I have a one amp charger (got it free from my cousin in 1965) and
prefer to use it, better for the battery. I"m not sure that is the
same as a trickle charger. I have a vague recollection that trickle
chargers are said to be good for keeping something charged but take
forever to charge something up.
But I'm lazier in my old age, and usually use my 10 amp charger to
charge my battery enough for the car to start.**
In your situation, I might want or 3 to 4 amp charger instead.
In a cursory search, Amazon has a B&D 6/4/2 amp charger for 30 dollars
shipping included that should be plenty good for this and almost any
other need you'll have. I can't imagine spending 70 to 140.
I know you have the winch already, but any chance the lawnmower could
pull the load up by itself? Wrapping a rope around a pully, or just
driving away from the basement?
You could do that too.
** (I found the 10 amp charger on a sidewalk in Brooklyn. The
selenium diodes were not working. I spend a lot of time looking for
big seleneium diodes but couldn't find any, even in NYC and the 4
other boroughs. Put the thing aside, and five years later, it worked
fine. Worked for 20 years, then the selenium diodes didn't work
anymore. I used a bunch of 1 or 2 amp top hat diodes and it works fine
again. It's got to be 40 years old at least.
Or you could tie the rope to the Impala and pull the dirt up with
BTW, not all battery cables are created equal. This has been a
problem for the United States of Battery Cables, but fortunately
that's just two guys and a warehouse.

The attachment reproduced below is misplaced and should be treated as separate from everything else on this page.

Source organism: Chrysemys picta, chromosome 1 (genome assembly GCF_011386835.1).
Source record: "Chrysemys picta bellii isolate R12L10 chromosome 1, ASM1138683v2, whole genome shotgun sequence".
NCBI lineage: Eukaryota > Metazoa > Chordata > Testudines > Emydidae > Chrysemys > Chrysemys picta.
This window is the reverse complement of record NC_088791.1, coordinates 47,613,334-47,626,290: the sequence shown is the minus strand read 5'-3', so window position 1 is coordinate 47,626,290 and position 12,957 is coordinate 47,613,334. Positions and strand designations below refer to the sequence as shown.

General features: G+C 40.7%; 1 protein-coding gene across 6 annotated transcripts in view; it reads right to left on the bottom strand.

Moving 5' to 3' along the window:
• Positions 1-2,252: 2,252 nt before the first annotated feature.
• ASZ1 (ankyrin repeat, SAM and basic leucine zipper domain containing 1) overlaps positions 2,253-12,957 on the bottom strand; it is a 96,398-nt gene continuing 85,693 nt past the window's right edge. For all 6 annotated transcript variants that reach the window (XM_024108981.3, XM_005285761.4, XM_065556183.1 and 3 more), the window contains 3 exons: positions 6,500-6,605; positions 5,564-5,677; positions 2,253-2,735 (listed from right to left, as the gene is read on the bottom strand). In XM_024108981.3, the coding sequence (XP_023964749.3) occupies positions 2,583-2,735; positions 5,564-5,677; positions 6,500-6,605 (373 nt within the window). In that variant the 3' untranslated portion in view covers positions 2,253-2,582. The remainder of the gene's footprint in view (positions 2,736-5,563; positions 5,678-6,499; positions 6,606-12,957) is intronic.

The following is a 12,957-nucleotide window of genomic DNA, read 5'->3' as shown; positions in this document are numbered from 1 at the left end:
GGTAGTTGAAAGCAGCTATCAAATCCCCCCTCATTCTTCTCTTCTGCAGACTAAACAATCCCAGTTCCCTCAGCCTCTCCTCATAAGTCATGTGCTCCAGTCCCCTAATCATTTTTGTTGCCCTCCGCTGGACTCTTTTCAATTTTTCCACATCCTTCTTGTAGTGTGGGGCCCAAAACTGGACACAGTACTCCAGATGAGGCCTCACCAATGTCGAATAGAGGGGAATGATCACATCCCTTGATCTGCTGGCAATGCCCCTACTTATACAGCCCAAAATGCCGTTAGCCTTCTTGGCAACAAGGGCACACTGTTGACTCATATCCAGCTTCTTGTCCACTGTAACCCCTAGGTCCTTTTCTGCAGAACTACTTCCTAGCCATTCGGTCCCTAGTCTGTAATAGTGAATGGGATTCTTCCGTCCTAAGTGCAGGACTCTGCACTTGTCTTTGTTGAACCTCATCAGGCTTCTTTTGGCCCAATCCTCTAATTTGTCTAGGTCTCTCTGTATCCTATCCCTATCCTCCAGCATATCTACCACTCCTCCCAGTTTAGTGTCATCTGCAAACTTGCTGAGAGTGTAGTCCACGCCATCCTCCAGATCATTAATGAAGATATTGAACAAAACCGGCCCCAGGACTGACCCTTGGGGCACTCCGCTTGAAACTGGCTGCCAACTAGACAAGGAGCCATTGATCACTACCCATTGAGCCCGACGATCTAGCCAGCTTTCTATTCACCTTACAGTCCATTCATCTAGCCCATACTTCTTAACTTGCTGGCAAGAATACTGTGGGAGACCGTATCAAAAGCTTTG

I don't know what it takes to carry 60 amps, 8 gauge?
I hadn't considered how much current a 1HP winch needs, according to
other posters. Do the guys with winches on their trucks leave their
engine running when using the winch?
Anyhow, maybe I can make one of my suggestions better. If the Impala
is your car then when you're doing this, you have no other use for the
car. Meaasure the rope, the distance X from the loaded hopper to
where you want the hopper to come to rest. Put a 6 foot stake in the
ground where you have the car at the beginning and another stake X
feet ahead of that, where you want to stop the car. Or use a helper
for that part. :)
Make sure the rope or cable doesn't snap and hit the helper in the
eyes, but then again, you would have had to do that with the winch
Pull your Impala over to the side of the house. Get an extra wheel from a
junkyard and remove the tire. Jack up the car so one of the drive
wheels is off the ground. Install the rim at that position. Chock all the
other wheels as securely as you know how. Attach a rope to the bucket.
Start the car and put it in the appropriate gear. Throw a couple loops
of the rope over the tire, then pull on the free end to tension the
rope around the rim, as if it was a sailboat winch. When the load
gets up to level ground, let the free end of the rop slack and then shut off
There is always an easy solution to every human problem -- neat,
plausible, and wrong." (H L Mencken)
That's what my grandpa would have done. And he managed to die of
more or less natural causes-- but the men of his generation were much
more likely to die of accidents than we are today-- and they were far
more likely to be missing a finger or two, or a hand, or an arm.
But there is no question- on the quick and dirty scale, this is a
Hehe-- Actually I managed to do all the dirt moving without a
machine to pull the loaded platform up the ramp. I had completely
underestimated the power of all those little skate wheels on the
Anyone need a 4yr old, un-used winch? [actually I still have plans
for it-- but life has been interfering with them<g>]
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